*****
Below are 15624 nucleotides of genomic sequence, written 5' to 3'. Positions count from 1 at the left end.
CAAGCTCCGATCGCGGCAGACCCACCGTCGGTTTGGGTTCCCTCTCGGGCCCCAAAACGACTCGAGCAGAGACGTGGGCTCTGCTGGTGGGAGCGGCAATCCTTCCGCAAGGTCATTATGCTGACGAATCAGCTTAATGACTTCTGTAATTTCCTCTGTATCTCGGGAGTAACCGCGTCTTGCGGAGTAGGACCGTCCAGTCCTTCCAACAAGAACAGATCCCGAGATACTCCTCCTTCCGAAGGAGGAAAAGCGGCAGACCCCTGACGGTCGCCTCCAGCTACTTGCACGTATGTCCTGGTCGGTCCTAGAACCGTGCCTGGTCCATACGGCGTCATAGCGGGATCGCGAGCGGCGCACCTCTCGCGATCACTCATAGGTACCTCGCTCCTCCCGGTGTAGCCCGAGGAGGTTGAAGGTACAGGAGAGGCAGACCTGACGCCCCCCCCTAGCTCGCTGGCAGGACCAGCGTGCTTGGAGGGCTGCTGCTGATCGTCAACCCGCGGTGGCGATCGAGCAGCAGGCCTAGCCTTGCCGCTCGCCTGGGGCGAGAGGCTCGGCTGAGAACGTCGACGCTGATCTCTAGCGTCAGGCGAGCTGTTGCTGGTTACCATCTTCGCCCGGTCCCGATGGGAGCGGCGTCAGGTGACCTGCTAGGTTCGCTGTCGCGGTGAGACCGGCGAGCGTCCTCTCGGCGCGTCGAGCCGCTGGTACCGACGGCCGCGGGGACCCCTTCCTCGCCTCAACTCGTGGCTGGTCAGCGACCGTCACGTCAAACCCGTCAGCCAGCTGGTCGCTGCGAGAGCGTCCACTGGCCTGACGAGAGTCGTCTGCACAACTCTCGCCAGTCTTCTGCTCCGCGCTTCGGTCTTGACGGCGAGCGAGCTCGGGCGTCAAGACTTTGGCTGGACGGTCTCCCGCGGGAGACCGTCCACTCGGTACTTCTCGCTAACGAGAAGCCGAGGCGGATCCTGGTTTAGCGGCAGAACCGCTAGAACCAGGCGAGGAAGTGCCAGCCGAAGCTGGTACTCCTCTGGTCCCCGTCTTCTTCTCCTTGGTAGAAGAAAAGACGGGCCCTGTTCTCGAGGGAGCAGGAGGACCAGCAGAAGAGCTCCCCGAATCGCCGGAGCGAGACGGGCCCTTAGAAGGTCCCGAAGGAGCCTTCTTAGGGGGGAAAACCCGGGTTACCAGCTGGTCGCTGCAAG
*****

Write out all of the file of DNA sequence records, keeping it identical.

Below are 15624 nucleotides of genomic sequence, written 5' to 3'. Positions count from 1 at the left end.
CAAGCTCCGATCGCGGCAGACCCACCGTCGGTTTGGGTTCCCTCTCGGGCCCCAAAACGACTCGAGCAGAGACGTGGGCTCTGCTGGTGGGAGCGGCAATCCTTCCGCAAGGTCATTATGCTGACGAATCAGCTTAATGACTTCTGTAATTTCCTCTGTATCTCGGGAGTAACCGCGTCTTGCGGAGTAGGACCGTCCAGTCCTTCCAACAAGAACAGATCCCGAGATACTCCTCCTTCCGAAGGAGGAAAAGCGGCAGACCCCTGACGGTCGCCTCCAGCTACTTGCACGTATGTCCTGGTCGGTCCTAGAACCGTGCCTGGTCCATACGGCGTCATAGCGGGATCGCGAGCGGCGCACCTCTCGCGATCACTCATAGGTACCTCGCTCCTCCCGGTGTAGCCCGAGGAGGTTGAAGGTACAGGAGAGGCAGACCTGACGCCCCCCCCTAGCTCGCTGGCAGGACCAGCGTGCTTGGAGGGCTGCTGCTGATCGTCAACCCGCGGTGGCGATCGAGCAGCAGGCCTAGCCTTGCCGCTCGCCTGGGGCGAGAGGCTCGGCTGAGAACGTCGACGCTGATCTCTAGCGTCAGGCGAGCTGTTGCTGGTTACCATCTTCGCCCGGTCCCGATGGGAGCGGCGTCAGGTGACCTGCTAGGTTCGCTGTCGCGGTGAGACCGGCGAGCGTCCTCTCGGCGCGTCGAGCCGCTGGTACCGACGGCCGCGGGGACCCCTTCCTCGCCTCAACTCGTGGCTGGTCAGCGACCGTCACGTCAAACCCGTCAGCCAGCTGGTCGCTGCGAGAGCGTCCACTGGCCTGACGAGAGTCGTCTGCACAACTCTCGCCAGTCTTCTGCTCCGCGCTTCGGTCTTGACGGCGAGCGAGCTCGGGCGTCAAGACTTTGGCTGGACGGTCTCCCGCGGGAGACCGTCCACTCGGTACTTCTCGCTAACGAGAAGCCGAGGCGGATCCTGGTTTAGCGGCAGAACCGCTAGAACCAGGCGAGGAAGTGCCAGCCGAAGCTGGTACTCCTCTGGTCCCCGTCTTCTTCTCCTTGGTAGAAGAAAAGACGGGCCCTGTTCTCGAGGGAGCAGGAGGACCAGCAGAAGAGCTCCCCGAATCGCCGGAGCGAGACGGGCCCTTAGAAGGTCCCGAAGGAGCCTTCTTAGGGGGGAAAACCCGGGTTACCAGCTGGTCGCTGCAAG